I’ve been at Londo Lodge officially for a month now and, slowly, I’m getting settled in. Move-in has been a little more involved than I anticipated. This is my first house so I had no idea what to expect. I think part of me just imagined moving in and magically beginning renovations immediately. I had no idea I’d have to repair the septic system before I could use the water, repair the heating system before I could get the heat to turn on (it’s been getting down into the twenties at night here), replace the washer and dryer before I could properly do laundry, get the chimney inspected before I could start a fire in the fireplace, and so on. All of this has been a wonderful distraction from Covid, but has delayed my overly ambitious plans to start a series of renovations the second I walked in the door. It may sound like I’m complaining (I guess I sort of am, spending money on all this unexpected stuff is kind of irritating) but I genuinely am excited to be doing all these things around the house.
Something that has become evident as I’ve been here longer is that this house was basically abandoned for years. I’ve deciphered this from the variety of pest infestations around the house (spider webs, etc) and the way certain systems have malfunctioned. The septic system stopped working because roots grew into it because water wasn’t often flowing through the pipes. The toilets were all stained with silt deposits from the water because they’d been sitting unused for years (I’ve been maniacally cleaning them since I moved in). A neighbor stopped by the other day and told me the family that owned this place only came once or twice a year for the past twenty years. So something I’ve learned recently is how much of a living organism a house is. If it’s abandoned, it kind of starts to break down. The upside: everything here is in mint 1992 condition. The carpets, tile, cabinets, etc are all perfect. But I’m learning things like water, plumbing, and heat need to be used to not break down.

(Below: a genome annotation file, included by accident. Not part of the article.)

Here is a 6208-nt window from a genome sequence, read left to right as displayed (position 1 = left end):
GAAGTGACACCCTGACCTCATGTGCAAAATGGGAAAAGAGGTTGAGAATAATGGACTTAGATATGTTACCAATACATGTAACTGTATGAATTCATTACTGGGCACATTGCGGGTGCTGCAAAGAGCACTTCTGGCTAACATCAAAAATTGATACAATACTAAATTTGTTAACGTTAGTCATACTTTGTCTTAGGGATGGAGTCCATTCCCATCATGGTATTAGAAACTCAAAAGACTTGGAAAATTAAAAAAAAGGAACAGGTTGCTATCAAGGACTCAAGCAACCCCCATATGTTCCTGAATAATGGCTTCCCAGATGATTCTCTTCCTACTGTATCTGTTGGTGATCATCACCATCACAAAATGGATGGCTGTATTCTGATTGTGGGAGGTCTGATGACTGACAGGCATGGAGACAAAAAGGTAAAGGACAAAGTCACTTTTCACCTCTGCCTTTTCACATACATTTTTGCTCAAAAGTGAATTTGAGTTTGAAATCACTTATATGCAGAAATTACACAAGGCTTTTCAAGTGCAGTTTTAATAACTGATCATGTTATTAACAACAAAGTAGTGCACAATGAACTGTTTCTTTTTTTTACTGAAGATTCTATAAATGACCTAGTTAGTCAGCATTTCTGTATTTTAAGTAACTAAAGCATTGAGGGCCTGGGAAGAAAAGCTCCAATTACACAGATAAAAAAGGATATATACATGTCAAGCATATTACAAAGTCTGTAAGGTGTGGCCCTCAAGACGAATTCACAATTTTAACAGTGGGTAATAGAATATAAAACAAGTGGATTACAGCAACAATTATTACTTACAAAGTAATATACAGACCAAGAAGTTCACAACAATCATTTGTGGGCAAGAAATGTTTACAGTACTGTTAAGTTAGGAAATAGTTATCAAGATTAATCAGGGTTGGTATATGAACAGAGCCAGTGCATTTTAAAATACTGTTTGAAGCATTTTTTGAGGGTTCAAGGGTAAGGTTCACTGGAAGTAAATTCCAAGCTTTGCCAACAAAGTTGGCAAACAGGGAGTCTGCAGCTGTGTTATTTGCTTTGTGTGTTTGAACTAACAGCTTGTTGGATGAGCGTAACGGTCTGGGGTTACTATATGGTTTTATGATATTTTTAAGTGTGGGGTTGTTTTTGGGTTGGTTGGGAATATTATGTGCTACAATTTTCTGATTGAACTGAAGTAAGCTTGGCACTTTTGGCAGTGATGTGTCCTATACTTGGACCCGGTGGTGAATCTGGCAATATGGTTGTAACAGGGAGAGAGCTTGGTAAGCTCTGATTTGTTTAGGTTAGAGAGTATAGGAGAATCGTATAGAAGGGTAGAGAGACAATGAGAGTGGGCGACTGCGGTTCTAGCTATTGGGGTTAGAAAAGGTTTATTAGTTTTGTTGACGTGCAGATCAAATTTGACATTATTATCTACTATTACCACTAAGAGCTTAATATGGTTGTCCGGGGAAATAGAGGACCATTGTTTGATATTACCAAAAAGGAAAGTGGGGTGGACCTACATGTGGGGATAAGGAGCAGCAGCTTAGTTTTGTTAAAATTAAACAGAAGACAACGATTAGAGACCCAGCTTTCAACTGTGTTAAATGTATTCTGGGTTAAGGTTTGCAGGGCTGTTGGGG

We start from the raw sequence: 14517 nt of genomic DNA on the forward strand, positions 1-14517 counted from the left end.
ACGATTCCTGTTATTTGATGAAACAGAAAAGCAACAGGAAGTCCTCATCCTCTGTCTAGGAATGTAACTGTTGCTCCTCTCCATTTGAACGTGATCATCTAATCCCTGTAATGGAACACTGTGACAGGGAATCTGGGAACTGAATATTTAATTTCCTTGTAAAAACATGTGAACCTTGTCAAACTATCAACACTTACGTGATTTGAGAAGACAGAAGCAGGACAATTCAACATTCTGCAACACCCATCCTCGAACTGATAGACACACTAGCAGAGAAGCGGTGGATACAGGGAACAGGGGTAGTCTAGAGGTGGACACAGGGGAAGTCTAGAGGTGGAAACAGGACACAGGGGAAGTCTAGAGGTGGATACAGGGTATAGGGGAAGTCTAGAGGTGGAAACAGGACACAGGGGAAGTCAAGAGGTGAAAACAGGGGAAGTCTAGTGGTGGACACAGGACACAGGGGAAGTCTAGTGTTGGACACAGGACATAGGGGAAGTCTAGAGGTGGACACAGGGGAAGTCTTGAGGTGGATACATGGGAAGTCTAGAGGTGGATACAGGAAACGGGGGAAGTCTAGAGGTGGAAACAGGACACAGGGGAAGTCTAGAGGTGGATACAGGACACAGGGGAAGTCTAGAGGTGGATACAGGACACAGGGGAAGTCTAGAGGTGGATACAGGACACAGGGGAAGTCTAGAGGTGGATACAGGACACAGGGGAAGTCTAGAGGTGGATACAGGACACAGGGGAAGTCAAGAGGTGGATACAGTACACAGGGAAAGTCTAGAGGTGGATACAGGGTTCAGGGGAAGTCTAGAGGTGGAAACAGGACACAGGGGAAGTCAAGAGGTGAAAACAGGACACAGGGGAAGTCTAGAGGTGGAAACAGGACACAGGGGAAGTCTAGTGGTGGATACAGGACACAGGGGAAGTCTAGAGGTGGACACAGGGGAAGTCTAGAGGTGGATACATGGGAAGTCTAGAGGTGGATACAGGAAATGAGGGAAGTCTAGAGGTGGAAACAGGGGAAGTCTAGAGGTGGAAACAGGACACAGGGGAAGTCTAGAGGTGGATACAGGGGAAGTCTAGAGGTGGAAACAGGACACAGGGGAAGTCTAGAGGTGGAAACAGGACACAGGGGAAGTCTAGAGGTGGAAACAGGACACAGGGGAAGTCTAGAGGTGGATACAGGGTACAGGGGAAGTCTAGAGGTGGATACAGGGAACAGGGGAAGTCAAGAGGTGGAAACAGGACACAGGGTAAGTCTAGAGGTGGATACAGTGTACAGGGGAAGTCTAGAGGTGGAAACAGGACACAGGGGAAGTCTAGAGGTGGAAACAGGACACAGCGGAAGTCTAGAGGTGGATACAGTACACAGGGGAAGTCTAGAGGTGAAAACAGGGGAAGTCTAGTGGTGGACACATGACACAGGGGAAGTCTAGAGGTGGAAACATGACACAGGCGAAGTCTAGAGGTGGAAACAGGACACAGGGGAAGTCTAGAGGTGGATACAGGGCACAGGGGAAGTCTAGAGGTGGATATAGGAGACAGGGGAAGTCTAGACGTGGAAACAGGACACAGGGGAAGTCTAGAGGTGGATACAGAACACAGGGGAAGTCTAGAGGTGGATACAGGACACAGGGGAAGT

I hadn’t anticipated really doing any “makeovers” before I started renovations next year. However, as I’ve been here a little longer I’m starting to realize a few things. Firstly, I have gotten a few brand partnerships that require installing home furnishings in a space pretty enough to share online (I currently don’t have any, this house is DATED). Secondly, I bought this house as a place to experiment, as kind of a design lab to play with ideas. So, over the next few months I am planning a few different “mini-makeovers.” These makeovers are meant to get me through the next months of living in this house. But they’re also meant to inspire people to figure out how to transform their spaces on a budget, to figure out how to live in a space when you can’t afford a massive overhaul. For me, they’ll be a way for me to maintain excitement and pride in my new home, but they’ll also be a great way of me to keep making “content” (I know, that word, I’m sorry) while I save up and wait for big renovations in 2021.
The renovations I have planned for this house are pretty massive and involved. I actually have my contractor friend Rebecca coming up TODAY to chat with me about a good plan of action. I’m not thinking any of this is gonna happen fast so while I wait I’m gonna have fun playing around with design up here. The rules I’ve set for myself is that I don’t want to buy any furnishings I don’t plan on using in the final renovated space OR that I can’t give away to family or friends who need them – I don’t plan on doing any temporary makeovers that lead to unnecessary waste. Another rule is that I want to try things that might be too wild or not make sense with the final design of this house, which is going to be a lot more tailored, traditional, and buttoned-up than its current state of 1992 Giant Box.
The first few makeovers I have planned are a bedroom makeover for the room I’m designing for my parents (complete with this GORGEOUS wall mural from York), a dining room makeover just in time for the holidays, and a colorful gym.